Let's Take a Closer Look at the Homes That Football Built in the Southeastern Conference
In the Southeastern Conference, where football is king, everyone talks football 365 days a year. And with good reason. Five of the SEC teams – University of Alabama, University of Georgia, University of Tennessee, Louisiana State University, and Mississippi State University – won their post-season Bowl gamesin 2016, and the University of Alabama is competed in the National College Football Championship – the Super Bowl of College Football – in January 2017.
Back at their home states, SEC university presidents are as busy as the football programs in working to attract top talent. With limited state funding, university presidents now spend a lot of time raising funds for their programs and curriculum. The best way to do that is to entertain dignitaries, alumni, government officials – and what better place for that than a wonderful and classic home in the middle of all the campus action.
Let’s look at where some SEC University presidents call home.
1. Alabama (Crimson Tide), Winner of the Peach Bowl
Alabama football is king in this neck of the woods – at least this year as the #1 ranked team prepares to play in the National College Footbal Championship – and the university president's house is likely in the thick of the campus activity. Nestled in a wooded area on the campus of the University of Alabama in Tuscaloosa is a historic Greek Revival mansion that has served as the official residence of its presidents. Designed by architect Michael Barry, the building was completed in 1841 and was first occupied by Basil Manly, Sr., the second president of the University. It’s now home to Dr. Stuart Bell - the 29th president – and his family.
President's Mansion on the campus of the University of Alabama is an elegant and imposing structure with the six tall round columns, the staircase that leads to the front porch on the second floor, and the archways on the ground floor.
The three-story home is one of the oldest surviving buildings on the university’s campus. During the Civil War, Union soldiers under the command of Colonel Thomas Johnson were ordered to destroy all public buildings in Tuscaloosa. Almost all of the buildings were torched, including the library rotunda.
No exception was going to be made for President’s Mansion – until Louisa Frances Garland, the university president’s wife, stepped in, just as the soldiers were about to burn a pile of furniture inside the house. Mrs. Garland convinced the soldiers to spare the home. And, incredibly, they listened and preserved the residence.
Over the years, President’s Mansion has undergone a series of renovations. As it stands today, the home features a wonderfully landscaped courtyard entry, tall trees and shrubs, a brick-stucco exterior façade, six huge marble pillars and a double staircase to the upper floors. There is a garden and smaller buildings in the backyard.
Detailed workmanship is on display in the winding staircase and ceiling mural inside the President's Mansion.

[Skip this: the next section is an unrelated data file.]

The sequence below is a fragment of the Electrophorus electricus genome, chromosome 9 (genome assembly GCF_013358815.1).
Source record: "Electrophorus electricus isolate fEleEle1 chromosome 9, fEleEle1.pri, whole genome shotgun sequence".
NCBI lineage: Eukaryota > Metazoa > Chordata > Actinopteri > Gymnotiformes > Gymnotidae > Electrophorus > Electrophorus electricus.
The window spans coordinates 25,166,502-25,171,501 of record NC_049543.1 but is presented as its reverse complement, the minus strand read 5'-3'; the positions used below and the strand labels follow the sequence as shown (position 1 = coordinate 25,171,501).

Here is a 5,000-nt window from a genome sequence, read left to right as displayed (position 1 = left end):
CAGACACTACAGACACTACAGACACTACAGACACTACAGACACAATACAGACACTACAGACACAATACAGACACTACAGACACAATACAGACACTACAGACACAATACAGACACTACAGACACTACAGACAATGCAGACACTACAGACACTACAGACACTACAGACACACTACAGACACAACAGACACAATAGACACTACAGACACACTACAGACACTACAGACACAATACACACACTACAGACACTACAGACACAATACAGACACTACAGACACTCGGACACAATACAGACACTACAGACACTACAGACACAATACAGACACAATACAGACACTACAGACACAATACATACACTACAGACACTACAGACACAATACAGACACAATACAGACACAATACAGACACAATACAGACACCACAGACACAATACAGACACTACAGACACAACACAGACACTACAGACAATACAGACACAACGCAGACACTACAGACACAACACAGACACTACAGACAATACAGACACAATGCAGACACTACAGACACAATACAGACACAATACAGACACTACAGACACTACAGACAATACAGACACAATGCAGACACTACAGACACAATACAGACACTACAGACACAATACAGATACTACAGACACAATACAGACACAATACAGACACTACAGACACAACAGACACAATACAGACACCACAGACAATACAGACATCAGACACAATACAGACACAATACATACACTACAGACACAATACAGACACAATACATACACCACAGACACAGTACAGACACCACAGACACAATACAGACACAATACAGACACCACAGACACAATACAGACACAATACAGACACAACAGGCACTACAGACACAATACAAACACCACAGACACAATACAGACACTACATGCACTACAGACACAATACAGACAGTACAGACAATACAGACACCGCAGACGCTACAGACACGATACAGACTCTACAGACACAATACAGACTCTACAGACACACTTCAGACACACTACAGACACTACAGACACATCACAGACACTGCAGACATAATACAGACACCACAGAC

In 1972, the mansion was added to the National Register of Historic Places for its architectural and historical significance.
If you love Southern hospitality and comfort, take a look at this 2-story, 4-bedroom Colonial style home plan with a covered front porch, Juliet balcony and four matching large columns. There’s a Great Room, study, and master suite on the main level (House Plan #178-1034).
2. Arkansas (Razorbacks)
At the University of Arkansas in Little Rock, a two-story, 5,000-square-foot Jeffersonian style home located on one end of a 40-acre property is the official residence of its president, Dr. Donald Bobbitt and his family. On the south end of the beautiful tract of land is the administration building, which includes the office of the president and the university’s administrative staff.
Centrally located in Little Rock, President Donald Bobbitt’s home is a classic Jeffersonian style design – with the red brick exterior façade, a portico, big columns, and white trim.
The land was donated to the university in 1957 by the late Kate Cammack, a prominent Little Rock resident, who wanted it earmarked for educational and cultural programs. The “Cammack Campus” became a reality when the president’s home was constructed in 1995 and the administration building in 1997.
Today, the President’s home on North University Avenue is also a place for university functions.
You don’t have to be a university president to own this classic 2-story, 4-bedroom Georgian style home. It features a formal living room, family room, two fireplaces – one in the master suite – and French doors that open to a screened porch (House Plan #146-2292)
3. Auburn (Tigers)
A refurbished two-story, five-bedroom traditional Colonial on Mell Street in Auburn, Alabama, has been home since 2007 for Dr. Jay Gogue, Auburn University’s president and his wife, Susie.
Built in 1938 for $38,412, the 6,750-square-foot home was the first project funded by the Public Works Administration. Designed by Warren, Knight and Davis (Birmingham, Alabama), the official residence was first occupied by President Luther Duncan. Since then, seven Auburn University presidents have lived in the home. Wilford Bailey, who served from 1983 to 1984, only used the residence for social functions.